“It’s really weird to think that people actually eat this,” Ian Rossman said. Growing up, he saw cattails growing in a ditch by his house all the time, but thought of them as weeds or possibly decoration, never as food. “It’s not disgusting. It’s just really weird,” he said.
While almost all the parts of the cattail plant are edible in certain seasons, Rossman was challenged specifically with the flower spike, the immature corn-dog-shaped seed head for which the plant is named. The young shoots, also known as “Cossack asparagus,” can be peeled and eaten raw, steamed, or sauteed. As the plant matures, the developing flower spike is often eaten like corn on the cob; later in the season, the flower produces pollen that can be collected and used as a flour substitute. The roots of the cattail, which are high in starch and can be processed to make flour, may be their most useful edible part. A study in the 1970s showed that one acre of cattails can produce about 32 tons of flour per year, and there are reports that the U.S. was making plans to start feeding soldiers with cattail flour when World War II ended.
Rossman described the flavor of the flower spikes he used, which forager Dave Odd tracked down for him, as “a really funky, like grass-and-butter taste.” It’s earthy and almost oily, he said. “It’s just very odd. I don’t think I’ve ever tasted anything like it.”
Video by Michael Gebert/Sky Full of Bacon
When he first heard about the challenge, Rossman said, he had a ton of ideas for what to do with the cattails. But “once I tasted it for the first time I just threw ’em all out.”
The first thing Rossman tried making was crepes; he peeled away the outer leaves of the cattails and crumbled up the young flower heads inside, substituting them for some of the flour in the recipe. “It was probably the best crepe I’ve ever cooked in my life, lookswise,” he said. “And then when I tasted it, I was like, I don’t think I want to taste that again.”
Rossman started trying everything in the kitchen with the crepe, he said, to figure out what flavors might go with it. Blueberries were the best, making it taste like a blueberry pancake. The crepe still wasn’t something he wanted to make again, but he kept going back to the blueberries and started playing off that flavor. Blueberry balances out the richness of the cattail, he said. Tarragon is classic with blueberries and also goes well with the cattail; and mustard goes with everything.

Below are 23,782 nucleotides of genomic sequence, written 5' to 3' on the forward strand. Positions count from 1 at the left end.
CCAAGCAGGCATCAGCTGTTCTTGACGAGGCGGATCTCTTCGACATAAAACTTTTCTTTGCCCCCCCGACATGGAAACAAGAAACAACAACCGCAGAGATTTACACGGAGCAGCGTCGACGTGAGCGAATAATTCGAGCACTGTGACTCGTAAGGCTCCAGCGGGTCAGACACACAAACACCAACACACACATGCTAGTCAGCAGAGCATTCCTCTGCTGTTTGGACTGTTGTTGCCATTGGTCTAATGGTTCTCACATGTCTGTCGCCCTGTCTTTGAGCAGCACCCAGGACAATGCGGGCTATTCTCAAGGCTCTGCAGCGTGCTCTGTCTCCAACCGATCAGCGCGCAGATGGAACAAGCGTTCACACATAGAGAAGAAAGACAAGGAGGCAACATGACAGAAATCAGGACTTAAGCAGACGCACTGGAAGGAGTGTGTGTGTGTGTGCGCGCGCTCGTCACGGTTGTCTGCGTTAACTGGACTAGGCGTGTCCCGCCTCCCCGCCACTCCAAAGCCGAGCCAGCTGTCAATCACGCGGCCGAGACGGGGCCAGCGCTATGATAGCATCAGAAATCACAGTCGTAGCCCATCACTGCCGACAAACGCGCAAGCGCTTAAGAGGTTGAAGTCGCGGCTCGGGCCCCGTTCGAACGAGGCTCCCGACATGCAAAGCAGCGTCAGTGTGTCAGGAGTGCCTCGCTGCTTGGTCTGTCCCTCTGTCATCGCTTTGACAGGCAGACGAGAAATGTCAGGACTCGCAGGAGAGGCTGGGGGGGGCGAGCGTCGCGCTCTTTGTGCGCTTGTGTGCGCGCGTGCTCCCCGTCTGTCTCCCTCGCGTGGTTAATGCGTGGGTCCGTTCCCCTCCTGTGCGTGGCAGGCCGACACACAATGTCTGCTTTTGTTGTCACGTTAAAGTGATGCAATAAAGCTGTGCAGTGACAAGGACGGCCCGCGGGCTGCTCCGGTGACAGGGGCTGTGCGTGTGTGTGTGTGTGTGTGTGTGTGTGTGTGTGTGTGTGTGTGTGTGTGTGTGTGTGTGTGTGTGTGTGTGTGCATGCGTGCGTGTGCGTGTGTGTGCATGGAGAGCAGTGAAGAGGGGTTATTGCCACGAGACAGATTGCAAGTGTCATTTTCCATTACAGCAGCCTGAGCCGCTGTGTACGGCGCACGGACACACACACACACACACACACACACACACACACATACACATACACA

All the components ended up on a pork chop. Rossman brined it with five-spice powder, mustard, and cattails, then coated it with an herb crust of thyme, tarragon, cattails, and salt and pepper. Determined to use his ingredient in as many ways as possible, Rossman also put it into a blueberry mustard and a relish with pickled fennel and blueberries.
After searing the herb-crusted chop, Rossman removed it from the pan and put it in the oven to finish cooking while he made the sauce, adding veal stock, the blueberry mustard, and butter to the pan. “Aside from the cattail, it’s kind of a classic French dish with the mustard and the herbs and all,” Rossman said. He finished it off with the pickled fennel and blueberries, along with Juneberries, more fresh thyme and tarragon, and red watercress.
Tasting the dish, Rossman said that the cattail “definitely comes out in the sauce—you get this richness, and it’s not the pork. It’s a very different flavor . . . the dish is really rich and really fresh-tasting at the same time.”
Blair Herridge, the sous chef at Browntrout, working with Bailey’s Irish Cream. “Blair’s pretty good at the charcuterie and barbecuing and I didn’t want to give him something too easy,” Rossman said. “What a jerk,” Herridge said when he learned what his ingredient was.
Pork chop with cattail-blueberry relish
Combine four parts water, two parts cider vinegar, one part salt, one part sugar, and one part cattail, and bring to a boil. Let cool and then soak chops overnight in the mixture.
Pickle blueberries and fennel stalk in sherry vinegar with sugar, salt, and cattail.
Coat pork chop with herb crust, sear, remove from pan, and finish in 450-degree oven. To the same pan, add veal stock, Dijon mustard, blueberries, tarragon, and cattail. Reduce and finish with butter. Serve sauce and relish with pork chop; garnish with fresh thyme, tarragon, and Juneberries.